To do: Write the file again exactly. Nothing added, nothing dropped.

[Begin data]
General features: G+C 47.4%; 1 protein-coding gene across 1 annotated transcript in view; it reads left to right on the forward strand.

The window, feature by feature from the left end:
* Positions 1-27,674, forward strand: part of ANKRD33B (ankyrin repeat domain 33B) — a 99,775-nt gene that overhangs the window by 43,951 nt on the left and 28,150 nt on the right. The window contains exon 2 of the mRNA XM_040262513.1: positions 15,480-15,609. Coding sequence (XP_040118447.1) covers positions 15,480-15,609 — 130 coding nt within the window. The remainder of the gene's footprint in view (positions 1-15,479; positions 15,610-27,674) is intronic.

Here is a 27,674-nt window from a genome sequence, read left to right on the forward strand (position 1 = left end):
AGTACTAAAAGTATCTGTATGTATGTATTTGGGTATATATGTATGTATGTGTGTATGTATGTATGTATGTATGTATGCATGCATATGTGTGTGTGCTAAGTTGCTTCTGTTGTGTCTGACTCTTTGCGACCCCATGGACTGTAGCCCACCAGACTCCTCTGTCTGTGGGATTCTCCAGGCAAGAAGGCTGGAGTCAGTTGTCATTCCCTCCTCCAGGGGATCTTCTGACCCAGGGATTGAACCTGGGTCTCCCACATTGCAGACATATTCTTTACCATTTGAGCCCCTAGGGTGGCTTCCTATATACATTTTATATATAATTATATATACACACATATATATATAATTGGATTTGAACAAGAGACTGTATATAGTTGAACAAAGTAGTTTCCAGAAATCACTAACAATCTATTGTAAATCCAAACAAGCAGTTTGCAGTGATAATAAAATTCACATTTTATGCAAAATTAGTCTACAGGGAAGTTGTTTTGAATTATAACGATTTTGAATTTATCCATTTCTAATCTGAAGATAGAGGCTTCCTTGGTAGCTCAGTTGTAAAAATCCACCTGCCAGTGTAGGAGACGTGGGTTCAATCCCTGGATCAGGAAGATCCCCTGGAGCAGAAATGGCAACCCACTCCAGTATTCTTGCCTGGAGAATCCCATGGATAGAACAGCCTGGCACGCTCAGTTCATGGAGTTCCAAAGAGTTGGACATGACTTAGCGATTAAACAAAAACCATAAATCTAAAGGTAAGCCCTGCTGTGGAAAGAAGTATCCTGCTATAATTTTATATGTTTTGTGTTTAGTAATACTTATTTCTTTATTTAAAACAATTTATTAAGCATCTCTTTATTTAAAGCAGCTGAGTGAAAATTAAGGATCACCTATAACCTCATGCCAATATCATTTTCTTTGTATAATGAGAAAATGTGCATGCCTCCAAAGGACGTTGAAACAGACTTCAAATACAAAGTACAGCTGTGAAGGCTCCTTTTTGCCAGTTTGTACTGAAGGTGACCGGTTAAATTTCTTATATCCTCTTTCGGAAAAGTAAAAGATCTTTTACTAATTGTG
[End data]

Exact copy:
General features: G+C 47.4%; 1 protein-coding gene across 1 annotated transcript in view; it reads left to right on the forward strand.

The window, feature by feature from the left end:
* Positions 1-27,674, forward strand: part of ANKRD33B (ankyrin repeat domain 33B) — a 99,775-nt gene that overhangs the window by 43,951 nt on the left and 28,150 nt on the right. The window contains exon 2 of the mRNA XM_040262513.1: positions 15,480-15,609. Coding sequence (XP_040118447.1) covers positions 15,480-15,609 — 130 coding nt within the window. The remainder of the gene's footprint in view (positions 1-15,479; positions 15,610-27,674) is intronic.

Here is a 27,674-nt window from a genome sequence, read left to right on the forward strand (position 1 = left end):
AGTACTAAAAGTATCTGTATGTATGTATTTGGGTATATATGTATGTATGTGTGTATGTATGTATGTATGTATGTATGCATGCATATGTGTGTGTGCTAAGTTGCTTCTGTTGTGTCTGACTCTTTGCGACCCCATGGACTGTAGCCCACCAGACTCCTCTGTCTGTGGGATTCTCCAGGCAAGAAGGCTGGAGTCAGTTGTCATTCCCTCCTCCAGGGGATCTTCTGACCCAGGGATTGAACCTGGGTCTCCCACATTGCAGACATATTCTTTACCATTTGAGCCCCTAGGGTGGCTTCCTATATACATTTTATATATAATTATATATACACACATATATATATAATTGGATTTGAACAAGAGACTGTATATAGTTGAACAAAGTAGTTTCCAGAAATCACTAACAATCTATTGTAAATCCAAACAAGCAGTTTGCAGTGATAATAAAATTCACATTTTATGCAAAATTAGTCTACAGGGAAGTTGTTTTGAATTATAACGATTTTGAATTTATCCATTTCTAATCTGAAGATAGAGGCTTCCTTGGTAGCTCAGTTGTAAAAATCCACCTGCCAGTGTAGGAGACGTGGGTTCAATCCCTGGATCAGGAAGATCCCCTGGAGCAGAAATGGCAACCCACTCCAGTATTCTTGCCTGGAGAATCCCATGGATAGAACAGCCTGGCACGCTCAGTTCATGGAGTTCCAAAGAGTTGGACATGACTTAGCGATTAAACAAAAACCATAAATCTAAAGGTAAGCCCTGCTGTGGAAAGAAGTATCCTGCTATAATTTTATATGTTTTGTGTTTAGTAATACTTATTTCTTTATTTAAAACAATTTATTAAGCATCTCTTTATTTAAAGCAGCTGAGTGAAAATTAAGGATCACCTATAACCTCATGCCAATATCATTTTCTTTGTATAATGAGAAAATGTGCATGCCTCCAAAGGACGTTGAAACAGACTTCAAATACAAAGTACAGCTGTGAAGGCTCCTTTTTGCCAGTTTGTACTGAAGGTGACCGGTTAAATTTCTTATATCCTCTTTCGGAAAAGTAAAAGATCTTTTACTAATTGTG